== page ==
THE REPORT by Klein et al1 in this month's ARCHIVES, presenting further analyses of data from the Wisconsin Epidemiologic Study of Diabetic Retinopathy (WESDR), raises interesting issues about the Early Treatment Diabetic Retinopathy Study2(ETDRS) retinopathy severity scale and its use in epidemiologic studies and clinical trials. After adding 2 steps in the mild nonproliferative range of the ETDRS retinopathy scale, the authors assessed whether a 1 or more or 2 or more step progression along the ETDRS retinopathy severity scale during a 4-year period is predictive of subsequent progression to proliferative retinopathy or clinically significant macular edema during the next 6 years. The results of the analyses of this well-designed and well-conducted population-based study, the WESDR, are displayed in Figure 3 of their article.1 The data show that patients who had experienced a 1-step progression of retinopathy during the first 4 years of follow-up were 5.8 times more likely to develop proliferative diabetic retinopathy and 3.8 times more likely to develop clinically significant macular edema in the subsequent 6 years of follow-up than those patients who did not have a 1-step progression at 4 years. An additional issue raised by the authors is the use of a 1-step progression as a plausible outcome measure for clinical trials of diabetic retinopathy, based on the results of this epidemiologic study.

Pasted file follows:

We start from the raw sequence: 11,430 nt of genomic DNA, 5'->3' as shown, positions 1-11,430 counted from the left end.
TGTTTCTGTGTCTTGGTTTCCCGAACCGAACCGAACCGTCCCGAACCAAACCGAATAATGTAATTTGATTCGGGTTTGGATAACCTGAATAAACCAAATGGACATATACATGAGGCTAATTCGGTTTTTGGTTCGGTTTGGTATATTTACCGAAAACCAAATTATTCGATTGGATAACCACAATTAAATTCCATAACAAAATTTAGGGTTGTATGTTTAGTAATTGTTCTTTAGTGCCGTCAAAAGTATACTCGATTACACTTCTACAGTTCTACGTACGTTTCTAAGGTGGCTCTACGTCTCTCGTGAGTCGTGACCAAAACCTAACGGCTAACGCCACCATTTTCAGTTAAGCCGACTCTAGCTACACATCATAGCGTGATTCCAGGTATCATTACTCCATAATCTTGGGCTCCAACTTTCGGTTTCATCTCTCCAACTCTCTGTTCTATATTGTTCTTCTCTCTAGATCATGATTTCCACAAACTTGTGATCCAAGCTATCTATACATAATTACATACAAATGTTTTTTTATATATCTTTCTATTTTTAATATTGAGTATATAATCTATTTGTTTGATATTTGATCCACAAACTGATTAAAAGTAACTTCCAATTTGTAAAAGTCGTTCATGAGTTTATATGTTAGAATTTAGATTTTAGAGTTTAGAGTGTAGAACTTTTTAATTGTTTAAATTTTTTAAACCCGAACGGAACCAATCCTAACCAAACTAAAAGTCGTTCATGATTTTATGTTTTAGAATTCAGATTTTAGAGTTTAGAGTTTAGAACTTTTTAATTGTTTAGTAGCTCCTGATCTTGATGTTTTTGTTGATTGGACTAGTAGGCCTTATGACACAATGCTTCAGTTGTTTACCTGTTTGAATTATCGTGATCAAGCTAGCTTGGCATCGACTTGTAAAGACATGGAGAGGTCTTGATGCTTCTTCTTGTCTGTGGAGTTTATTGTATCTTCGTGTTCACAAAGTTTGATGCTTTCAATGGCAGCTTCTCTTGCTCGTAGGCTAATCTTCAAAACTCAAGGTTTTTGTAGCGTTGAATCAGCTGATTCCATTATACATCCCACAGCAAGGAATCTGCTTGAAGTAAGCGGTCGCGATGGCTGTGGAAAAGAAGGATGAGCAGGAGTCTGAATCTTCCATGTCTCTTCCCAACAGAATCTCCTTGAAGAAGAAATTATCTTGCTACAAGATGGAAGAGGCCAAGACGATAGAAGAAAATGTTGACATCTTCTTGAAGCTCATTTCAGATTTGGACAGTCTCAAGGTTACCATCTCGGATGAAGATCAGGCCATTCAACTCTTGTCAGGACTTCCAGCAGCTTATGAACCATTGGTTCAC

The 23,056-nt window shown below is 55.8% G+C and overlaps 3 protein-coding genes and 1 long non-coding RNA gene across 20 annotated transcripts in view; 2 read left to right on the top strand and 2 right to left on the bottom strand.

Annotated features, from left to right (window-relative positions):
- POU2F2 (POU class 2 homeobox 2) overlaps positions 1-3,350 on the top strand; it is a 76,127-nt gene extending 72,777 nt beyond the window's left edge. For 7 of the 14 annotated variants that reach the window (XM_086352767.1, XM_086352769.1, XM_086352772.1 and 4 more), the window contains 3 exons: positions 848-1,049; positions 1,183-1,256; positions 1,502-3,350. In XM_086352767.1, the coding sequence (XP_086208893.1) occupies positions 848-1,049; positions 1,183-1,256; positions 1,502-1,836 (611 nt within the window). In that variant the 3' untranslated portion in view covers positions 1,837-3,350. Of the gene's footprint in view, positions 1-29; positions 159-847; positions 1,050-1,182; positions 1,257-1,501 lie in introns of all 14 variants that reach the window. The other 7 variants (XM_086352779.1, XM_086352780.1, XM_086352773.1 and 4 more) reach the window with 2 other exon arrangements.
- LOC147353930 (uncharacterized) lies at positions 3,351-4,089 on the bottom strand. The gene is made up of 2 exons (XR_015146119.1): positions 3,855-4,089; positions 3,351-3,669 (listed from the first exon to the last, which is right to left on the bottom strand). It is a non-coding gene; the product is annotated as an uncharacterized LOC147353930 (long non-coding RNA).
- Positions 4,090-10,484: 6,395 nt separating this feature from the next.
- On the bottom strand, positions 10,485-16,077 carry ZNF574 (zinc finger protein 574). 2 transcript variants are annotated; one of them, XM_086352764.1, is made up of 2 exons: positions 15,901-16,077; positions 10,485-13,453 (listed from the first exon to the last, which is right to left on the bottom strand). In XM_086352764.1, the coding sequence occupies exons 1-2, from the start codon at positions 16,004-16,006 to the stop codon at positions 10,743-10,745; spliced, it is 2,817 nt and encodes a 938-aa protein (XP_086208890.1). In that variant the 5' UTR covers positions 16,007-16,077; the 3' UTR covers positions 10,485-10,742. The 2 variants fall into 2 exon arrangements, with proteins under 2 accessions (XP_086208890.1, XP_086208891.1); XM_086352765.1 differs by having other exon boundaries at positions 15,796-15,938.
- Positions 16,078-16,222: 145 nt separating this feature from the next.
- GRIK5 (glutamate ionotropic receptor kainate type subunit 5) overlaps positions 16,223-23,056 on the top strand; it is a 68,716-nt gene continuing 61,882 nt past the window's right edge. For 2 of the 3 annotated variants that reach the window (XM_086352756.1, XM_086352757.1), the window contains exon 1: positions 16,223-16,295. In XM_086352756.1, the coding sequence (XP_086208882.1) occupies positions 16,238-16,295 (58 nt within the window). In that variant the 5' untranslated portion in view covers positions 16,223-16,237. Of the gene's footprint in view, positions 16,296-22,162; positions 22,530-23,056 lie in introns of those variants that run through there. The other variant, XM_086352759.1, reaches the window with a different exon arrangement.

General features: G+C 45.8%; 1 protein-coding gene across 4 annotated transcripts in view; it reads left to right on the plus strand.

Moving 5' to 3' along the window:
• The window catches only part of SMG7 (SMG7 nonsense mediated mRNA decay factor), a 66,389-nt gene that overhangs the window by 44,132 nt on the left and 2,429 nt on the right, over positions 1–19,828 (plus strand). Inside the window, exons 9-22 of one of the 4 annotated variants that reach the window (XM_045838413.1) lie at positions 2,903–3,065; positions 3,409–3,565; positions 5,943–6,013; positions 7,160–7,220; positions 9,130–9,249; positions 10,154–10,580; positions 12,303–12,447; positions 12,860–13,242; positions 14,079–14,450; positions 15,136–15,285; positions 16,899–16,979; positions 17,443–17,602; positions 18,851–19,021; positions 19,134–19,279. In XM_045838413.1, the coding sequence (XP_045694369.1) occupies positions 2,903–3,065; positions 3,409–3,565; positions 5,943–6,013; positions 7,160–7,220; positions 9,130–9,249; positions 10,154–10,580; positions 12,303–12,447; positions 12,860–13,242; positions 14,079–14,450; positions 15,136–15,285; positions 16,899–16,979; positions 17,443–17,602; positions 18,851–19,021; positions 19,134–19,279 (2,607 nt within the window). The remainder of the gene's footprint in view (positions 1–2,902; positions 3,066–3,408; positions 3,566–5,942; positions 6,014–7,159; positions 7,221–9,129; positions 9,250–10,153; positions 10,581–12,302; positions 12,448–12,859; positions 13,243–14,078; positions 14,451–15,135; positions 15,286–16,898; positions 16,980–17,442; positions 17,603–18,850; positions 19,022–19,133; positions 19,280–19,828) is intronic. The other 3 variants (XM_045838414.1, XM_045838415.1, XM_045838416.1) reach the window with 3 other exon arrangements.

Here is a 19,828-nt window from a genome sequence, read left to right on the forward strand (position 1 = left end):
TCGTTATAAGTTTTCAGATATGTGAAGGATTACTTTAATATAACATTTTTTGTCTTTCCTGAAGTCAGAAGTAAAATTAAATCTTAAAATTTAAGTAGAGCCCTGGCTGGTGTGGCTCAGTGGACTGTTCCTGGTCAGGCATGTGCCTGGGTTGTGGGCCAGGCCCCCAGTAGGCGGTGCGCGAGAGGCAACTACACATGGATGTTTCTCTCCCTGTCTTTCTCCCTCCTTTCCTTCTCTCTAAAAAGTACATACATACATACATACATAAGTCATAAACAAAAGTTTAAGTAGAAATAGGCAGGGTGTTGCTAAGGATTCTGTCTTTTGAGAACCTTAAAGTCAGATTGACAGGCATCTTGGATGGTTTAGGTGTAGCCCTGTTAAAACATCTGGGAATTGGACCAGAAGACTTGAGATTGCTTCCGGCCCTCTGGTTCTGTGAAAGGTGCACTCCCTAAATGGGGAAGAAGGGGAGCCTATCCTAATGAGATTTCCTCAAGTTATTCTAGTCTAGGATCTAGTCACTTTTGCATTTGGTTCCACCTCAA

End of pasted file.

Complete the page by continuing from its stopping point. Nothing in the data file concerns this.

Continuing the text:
Chew EY. Surrogate Outcomes for Clinical TrialsUse With Caution. Arch Ophthalmol. 2001;119(4):576-578. doi:10.1001/archopht.119.4.576